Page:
Friday, August 11. The sunset was nice and the breeze died about then so it was wonderfully peaceful all night long; the stars were bright in the middle of the night. In the morning we headed for home, and for the first time ever we had current going with us for the whole journey, The speed varied depending on where we were but so long as we were careful about staying away from back eddies the current just kept pushing us along.
There were plenty of boats traveling in Puget Sound, but we only saw one large cargo ship and we had no difficulty avoiding all of them. Karen brought us into our home slip a bit after 2:00 and we could officially say our 2023 cruise to the North Coast of British Columbia was over. We had been gone for 11 weeks and 2 days. We were so at home on Mischief that we had a hard time remembering where things were in our house, especially things we also had on the boat; just where do we keep the paper towels, anyway? But we definitely like being back in the land of unlimited hot showers and heated towels, even though the room moves if you close you eyes. Next will be catching up with all our friends and settling back into life at home until our next cruise.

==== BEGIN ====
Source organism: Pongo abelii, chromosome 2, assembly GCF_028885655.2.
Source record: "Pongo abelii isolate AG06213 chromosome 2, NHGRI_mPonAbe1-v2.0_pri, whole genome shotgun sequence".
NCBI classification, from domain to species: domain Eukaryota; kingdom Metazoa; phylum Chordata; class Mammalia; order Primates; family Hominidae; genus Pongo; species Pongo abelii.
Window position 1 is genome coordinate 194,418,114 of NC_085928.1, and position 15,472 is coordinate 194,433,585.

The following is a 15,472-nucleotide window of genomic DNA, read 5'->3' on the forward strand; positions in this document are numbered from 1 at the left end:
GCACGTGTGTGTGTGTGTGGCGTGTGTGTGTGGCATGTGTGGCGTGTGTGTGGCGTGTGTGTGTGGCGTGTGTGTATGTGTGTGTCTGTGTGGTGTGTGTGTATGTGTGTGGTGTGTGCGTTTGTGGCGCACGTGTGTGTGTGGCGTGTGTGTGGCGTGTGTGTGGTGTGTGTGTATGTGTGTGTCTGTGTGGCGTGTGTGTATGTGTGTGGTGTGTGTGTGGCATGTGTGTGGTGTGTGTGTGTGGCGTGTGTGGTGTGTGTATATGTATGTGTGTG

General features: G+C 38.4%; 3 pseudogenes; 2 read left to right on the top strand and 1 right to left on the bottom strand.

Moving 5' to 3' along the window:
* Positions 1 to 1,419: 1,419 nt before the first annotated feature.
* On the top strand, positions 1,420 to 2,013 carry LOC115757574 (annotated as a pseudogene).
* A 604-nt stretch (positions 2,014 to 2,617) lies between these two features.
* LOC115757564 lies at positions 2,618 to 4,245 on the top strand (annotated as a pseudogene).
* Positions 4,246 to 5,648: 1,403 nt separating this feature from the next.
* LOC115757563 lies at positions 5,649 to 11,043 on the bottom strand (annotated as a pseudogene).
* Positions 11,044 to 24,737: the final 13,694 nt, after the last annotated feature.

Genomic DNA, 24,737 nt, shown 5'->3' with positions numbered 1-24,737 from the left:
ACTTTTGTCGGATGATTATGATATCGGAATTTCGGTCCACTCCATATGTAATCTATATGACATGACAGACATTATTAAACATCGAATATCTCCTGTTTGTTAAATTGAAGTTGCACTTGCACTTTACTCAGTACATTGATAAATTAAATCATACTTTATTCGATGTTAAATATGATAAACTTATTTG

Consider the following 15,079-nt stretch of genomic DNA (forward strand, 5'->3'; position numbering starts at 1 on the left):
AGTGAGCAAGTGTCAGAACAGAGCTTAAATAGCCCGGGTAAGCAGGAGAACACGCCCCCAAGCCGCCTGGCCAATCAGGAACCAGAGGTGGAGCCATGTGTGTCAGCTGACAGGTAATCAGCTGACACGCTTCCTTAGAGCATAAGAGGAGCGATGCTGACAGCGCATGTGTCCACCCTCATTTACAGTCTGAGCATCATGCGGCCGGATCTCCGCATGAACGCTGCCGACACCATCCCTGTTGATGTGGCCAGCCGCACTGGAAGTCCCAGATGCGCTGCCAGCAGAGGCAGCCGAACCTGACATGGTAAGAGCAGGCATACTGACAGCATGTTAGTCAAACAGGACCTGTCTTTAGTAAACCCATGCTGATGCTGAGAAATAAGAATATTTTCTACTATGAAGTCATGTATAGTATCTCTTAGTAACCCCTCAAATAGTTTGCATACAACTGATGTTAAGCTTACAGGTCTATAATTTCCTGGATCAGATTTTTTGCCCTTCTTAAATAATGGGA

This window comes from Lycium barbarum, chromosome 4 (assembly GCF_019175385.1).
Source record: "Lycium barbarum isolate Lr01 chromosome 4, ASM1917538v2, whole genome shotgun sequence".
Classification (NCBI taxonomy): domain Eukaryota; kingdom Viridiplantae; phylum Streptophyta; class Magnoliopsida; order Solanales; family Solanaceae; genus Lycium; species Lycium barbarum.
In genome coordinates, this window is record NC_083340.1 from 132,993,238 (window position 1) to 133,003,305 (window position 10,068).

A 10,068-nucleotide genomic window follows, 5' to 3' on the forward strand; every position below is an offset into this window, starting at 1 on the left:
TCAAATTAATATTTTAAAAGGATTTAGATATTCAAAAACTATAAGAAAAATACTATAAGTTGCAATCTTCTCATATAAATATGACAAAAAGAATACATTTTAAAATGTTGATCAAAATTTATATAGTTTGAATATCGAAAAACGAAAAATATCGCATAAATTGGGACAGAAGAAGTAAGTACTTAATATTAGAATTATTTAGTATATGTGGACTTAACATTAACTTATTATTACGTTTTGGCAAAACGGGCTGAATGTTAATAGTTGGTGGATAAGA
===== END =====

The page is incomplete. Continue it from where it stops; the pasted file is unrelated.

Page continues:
To summarize our cruise, we anchored on all but 10 days of our 79 day cruise, 87% of our days away. Of those 10, nine were spent at marinas and 1 tied to a buoy. On those 69 days we anchored, 31 were in bays where we were the only boat. Our strategy of exploring places few other people go seems to be working. On 14 days there was only one other boat and on 9 days there were two other boats. The remaining 15 days we had three or more boats for company, mostly in the more popular areas of Desolation Sound, the Gulf Islands and the San Juans. We drove the boat a total of 1682 nautical miles and consumed 667 gallons of diesel fuel. We had days when travel was uncomfortable but we were rarely frightened. We never hit any logs and we never ran aground, despite numerous opportunities. We had our share of boat problems, some brought on by ourselves, but we managed to fix or work around most of them. I think that counts as success in the world of cruising by boat.